Report: Is political content over- or under-moderated?
Content moderation on social media can result in the removal, demotion or labelling of content that platforms deem to have violated their rules. Moderation is an important tool in mitigating systemic risks on platforms, especially when it comes from misinformation and disinformation. However, if moderation goes wrong, it can lead to content being either over-moderated (too much being inappropriately taken down) or under-moderation (not enough content that violates platform’s rules being taken down). Platforms can also create conditions of potential political bias if they over- or under-moderate in particular ways.
This research set out to see if the content moderation systems of three major platforms—TikTok, Facebook and X—was over- or under-moderated, and if it displayed political bias when it came to content relating to the Voice referendum in Australia. We tested for differing levels of ‘over-moderation’, or where platforms had inappropriately removed, demoted or labelled Yes-aligned or No-aligned content. We also examined differing levels of ‘under-moderation’, which involved instances where platforms had failed to remove, demote or label misleading Yes-aligned or No-aligned content that violated their guidelines. Subsequently, we uncovered the following findings:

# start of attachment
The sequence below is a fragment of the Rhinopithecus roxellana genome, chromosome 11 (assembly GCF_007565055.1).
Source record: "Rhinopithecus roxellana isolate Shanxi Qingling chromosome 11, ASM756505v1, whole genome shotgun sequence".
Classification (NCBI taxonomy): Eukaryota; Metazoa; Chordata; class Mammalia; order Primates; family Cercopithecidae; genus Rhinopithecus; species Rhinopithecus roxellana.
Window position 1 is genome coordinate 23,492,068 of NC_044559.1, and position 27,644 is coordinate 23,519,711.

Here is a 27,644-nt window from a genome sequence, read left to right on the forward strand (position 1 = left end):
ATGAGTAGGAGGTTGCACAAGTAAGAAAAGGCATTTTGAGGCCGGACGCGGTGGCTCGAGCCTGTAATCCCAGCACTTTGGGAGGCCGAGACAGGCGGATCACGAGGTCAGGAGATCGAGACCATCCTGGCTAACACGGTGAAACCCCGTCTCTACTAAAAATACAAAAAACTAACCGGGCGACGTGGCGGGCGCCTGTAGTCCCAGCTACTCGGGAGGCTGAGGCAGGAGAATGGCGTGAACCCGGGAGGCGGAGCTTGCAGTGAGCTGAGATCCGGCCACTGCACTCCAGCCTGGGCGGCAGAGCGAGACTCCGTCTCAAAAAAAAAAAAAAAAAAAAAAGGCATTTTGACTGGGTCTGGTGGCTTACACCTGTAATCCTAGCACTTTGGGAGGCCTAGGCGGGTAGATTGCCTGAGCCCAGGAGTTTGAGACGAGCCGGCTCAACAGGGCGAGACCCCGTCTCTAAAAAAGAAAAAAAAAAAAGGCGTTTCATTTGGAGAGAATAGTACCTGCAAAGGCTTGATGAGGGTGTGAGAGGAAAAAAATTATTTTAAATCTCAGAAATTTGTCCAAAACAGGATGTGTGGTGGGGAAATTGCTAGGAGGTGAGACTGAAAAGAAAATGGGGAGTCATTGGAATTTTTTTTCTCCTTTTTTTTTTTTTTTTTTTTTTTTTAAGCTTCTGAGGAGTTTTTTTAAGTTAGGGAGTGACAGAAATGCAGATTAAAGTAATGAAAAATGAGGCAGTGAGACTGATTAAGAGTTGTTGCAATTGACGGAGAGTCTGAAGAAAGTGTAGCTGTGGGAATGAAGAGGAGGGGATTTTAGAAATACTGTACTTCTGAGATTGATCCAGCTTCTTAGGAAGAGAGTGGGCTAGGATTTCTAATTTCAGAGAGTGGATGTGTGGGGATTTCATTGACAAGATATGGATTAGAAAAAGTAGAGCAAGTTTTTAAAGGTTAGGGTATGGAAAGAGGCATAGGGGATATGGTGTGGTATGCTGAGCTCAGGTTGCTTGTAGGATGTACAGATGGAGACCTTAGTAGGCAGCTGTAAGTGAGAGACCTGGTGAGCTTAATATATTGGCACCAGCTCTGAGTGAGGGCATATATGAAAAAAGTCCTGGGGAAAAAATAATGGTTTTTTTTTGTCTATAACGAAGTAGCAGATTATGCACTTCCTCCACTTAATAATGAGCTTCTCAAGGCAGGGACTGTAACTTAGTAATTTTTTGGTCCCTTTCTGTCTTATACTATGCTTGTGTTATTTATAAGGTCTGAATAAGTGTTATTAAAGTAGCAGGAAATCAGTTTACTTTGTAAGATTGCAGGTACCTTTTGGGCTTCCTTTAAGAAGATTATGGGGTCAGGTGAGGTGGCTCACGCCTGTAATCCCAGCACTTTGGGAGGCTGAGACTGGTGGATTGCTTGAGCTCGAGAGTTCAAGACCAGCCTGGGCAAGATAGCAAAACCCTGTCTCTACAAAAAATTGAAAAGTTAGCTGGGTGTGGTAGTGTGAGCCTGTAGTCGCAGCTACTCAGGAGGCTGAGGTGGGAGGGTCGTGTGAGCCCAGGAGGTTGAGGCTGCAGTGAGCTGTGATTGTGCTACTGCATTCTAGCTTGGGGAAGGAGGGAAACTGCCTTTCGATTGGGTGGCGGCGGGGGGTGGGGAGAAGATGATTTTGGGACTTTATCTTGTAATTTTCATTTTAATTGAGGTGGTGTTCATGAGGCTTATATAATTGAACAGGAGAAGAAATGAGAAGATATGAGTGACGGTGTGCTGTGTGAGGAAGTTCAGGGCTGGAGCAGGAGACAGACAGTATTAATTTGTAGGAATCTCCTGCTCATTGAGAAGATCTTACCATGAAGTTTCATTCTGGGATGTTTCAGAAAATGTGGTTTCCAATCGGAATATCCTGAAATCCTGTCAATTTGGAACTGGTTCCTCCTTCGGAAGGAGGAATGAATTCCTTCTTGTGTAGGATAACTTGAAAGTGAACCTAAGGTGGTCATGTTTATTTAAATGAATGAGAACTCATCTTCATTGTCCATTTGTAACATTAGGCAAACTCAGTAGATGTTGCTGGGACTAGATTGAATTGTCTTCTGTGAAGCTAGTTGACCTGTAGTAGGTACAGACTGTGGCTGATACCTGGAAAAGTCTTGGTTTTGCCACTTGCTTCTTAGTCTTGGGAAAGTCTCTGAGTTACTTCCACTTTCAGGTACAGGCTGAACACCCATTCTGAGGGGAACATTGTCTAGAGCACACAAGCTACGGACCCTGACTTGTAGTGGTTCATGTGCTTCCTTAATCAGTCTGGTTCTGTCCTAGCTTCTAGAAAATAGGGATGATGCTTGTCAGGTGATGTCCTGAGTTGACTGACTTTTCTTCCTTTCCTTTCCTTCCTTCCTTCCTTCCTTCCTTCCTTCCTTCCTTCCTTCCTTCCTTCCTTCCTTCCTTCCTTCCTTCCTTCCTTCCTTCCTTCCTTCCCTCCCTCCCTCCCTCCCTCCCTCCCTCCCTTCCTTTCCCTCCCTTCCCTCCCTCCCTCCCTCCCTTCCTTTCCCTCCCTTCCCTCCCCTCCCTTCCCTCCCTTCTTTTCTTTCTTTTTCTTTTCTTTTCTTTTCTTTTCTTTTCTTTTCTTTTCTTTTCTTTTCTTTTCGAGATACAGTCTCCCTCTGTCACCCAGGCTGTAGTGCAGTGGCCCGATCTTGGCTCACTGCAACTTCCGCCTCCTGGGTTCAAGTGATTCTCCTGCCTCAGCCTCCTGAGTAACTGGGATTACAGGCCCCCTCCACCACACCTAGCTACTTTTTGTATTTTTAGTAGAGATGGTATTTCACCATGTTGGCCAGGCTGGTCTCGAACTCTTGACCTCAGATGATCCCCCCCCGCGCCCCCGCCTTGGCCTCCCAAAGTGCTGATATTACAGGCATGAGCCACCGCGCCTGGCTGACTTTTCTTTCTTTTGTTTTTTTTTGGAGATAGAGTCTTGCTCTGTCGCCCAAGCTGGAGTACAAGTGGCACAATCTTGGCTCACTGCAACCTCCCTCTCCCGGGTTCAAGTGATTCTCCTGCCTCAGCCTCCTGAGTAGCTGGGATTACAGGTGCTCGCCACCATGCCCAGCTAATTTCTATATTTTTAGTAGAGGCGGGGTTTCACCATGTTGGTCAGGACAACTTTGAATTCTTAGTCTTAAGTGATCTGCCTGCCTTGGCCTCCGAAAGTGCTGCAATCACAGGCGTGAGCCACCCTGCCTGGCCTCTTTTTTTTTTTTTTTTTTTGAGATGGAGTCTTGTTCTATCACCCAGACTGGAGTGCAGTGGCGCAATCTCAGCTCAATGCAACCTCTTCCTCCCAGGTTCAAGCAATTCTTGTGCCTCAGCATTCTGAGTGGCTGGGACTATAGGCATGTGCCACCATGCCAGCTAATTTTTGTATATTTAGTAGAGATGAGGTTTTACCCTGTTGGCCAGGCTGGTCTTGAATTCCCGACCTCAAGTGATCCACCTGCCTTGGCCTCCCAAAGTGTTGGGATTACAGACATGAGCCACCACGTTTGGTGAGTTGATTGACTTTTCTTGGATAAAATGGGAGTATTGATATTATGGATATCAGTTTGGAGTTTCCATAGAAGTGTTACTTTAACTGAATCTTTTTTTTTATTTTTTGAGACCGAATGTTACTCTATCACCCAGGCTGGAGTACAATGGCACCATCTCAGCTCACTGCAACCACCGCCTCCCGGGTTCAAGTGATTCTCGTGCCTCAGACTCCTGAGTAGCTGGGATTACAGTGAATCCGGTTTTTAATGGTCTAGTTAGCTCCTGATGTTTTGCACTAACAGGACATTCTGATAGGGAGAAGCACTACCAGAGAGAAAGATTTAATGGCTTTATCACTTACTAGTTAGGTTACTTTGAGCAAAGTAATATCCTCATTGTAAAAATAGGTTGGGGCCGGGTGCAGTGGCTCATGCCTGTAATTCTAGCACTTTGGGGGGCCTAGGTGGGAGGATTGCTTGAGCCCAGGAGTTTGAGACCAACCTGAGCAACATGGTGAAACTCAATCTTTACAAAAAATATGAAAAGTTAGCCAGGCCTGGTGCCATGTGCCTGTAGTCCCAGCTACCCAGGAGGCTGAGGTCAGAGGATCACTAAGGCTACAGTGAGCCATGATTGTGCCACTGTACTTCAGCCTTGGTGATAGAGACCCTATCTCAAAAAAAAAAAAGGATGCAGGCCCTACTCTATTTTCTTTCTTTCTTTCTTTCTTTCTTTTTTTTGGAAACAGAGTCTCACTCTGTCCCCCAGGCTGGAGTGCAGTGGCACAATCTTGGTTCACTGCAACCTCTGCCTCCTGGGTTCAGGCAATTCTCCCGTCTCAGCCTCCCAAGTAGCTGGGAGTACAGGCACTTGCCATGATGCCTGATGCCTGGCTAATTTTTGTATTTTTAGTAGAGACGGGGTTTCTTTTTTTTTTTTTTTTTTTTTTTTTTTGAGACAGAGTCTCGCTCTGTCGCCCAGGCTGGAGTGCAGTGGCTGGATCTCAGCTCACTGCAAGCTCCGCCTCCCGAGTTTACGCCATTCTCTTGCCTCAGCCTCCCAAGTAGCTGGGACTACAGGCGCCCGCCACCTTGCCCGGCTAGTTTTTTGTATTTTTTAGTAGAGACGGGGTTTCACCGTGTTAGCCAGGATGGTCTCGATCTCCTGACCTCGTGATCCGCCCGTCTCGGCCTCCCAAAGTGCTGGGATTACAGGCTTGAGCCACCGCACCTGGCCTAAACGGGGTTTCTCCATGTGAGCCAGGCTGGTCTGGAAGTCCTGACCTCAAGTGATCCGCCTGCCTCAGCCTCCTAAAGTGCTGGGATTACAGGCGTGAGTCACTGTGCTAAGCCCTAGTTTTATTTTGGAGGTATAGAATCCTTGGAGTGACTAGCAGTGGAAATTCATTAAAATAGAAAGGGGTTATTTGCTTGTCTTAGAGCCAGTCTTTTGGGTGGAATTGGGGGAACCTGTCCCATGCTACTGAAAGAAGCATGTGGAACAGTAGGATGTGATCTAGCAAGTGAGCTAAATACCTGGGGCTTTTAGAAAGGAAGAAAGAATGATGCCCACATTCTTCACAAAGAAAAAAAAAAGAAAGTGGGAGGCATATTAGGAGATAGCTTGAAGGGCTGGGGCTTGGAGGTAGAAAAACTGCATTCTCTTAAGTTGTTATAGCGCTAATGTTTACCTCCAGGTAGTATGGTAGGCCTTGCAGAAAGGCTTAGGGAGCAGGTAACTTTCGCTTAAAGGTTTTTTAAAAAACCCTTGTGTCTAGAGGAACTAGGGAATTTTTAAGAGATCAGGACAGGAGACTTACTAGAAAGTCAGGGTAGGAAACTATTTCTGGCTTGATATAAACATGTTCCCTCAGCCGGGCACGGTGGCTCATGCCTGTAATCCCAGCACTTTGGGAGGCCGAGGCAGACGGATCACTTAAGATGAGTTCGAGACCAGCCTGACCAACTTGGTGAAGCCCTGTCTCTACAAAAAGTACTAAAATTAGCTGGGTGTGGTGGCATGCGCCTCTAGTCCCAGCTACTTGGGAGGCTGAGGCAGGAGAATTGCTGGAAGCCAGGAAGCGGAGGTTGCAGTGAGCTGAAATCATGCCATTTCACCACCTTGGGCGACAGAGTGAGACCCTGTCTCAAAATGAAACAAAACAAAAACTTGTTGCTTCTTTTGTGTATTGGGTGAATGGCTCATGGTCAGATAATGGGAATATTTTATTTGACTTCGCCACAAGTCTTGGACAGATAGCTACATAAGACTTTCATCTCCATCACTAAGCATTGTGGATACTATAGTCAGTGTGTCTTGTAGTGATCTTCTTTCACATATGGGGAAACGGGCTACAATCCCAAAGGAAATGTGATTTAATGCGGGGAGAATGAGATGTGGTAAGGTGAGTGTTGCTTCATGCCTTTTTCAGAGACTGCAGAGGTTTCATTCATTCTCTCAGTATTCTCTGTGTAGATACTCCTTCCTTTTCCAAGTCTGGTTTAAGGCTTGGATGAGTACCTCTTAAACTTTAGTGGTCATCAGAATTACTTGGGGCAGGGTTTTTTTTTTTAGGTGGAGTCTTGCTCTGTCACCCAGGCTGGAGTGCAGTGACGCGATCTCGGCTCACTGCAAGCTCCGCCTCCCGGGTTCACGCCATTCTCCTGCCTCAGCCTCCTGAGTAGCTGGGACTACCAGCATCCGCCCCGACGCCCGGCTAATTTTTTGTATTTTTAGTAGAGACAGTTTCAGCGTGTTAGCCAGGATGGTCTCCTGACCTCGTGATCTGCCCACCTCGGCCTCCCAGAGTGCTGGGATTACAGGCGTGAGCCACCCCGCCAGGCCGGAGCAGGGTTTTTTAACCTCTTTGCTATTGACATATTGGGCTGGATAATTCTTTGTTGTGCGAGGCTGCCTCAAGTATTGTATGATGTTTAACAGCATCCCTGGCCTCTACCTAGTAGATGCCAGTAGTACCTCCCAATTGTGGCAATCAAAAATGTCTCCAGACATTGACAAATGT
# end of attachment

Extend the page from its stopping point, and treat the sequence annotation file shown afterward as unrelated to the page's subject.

- Over-moderation: we found limited evidence of platform over-moderation. The techniques used in this research encourage overestimation, but even these overestimates ranged from 0.25% on Facebook to 2% on X. There is limited evidence of bias, however, we found X may over-moderate #VoteNo content, and Facebook appears to favour #VoteNo content in its video recommender algorithm to a five-fold magnitude.
- Under-moderation: our findings suggest misinformation was substantially under-moderated across all three platforms. Misleading content regarding electoral processes that violates each of the platforms’ community guidelines was not removed when platforms became aware of it. Between 75% and 100% of misinformation was subject to under-moderation, depending on the platform and its substance. No political bias was detected in these processes.
These findings suggest that the platforms’ content moderation systems were not significantly biased in terms of moderating Yes- or No-aligned content. Consistent with our earlier research, there remains a substantial, potentially systemic issue regarding under-moderation of misinformation.
Furthermore, this research suggests that the measures from the Australian Code of Practice on Disinformation and Misinformation might not be effectively preventing the under-moderation of content. It is also evident that the signatories’ transparency reports have not identified the issues highlighted by this research.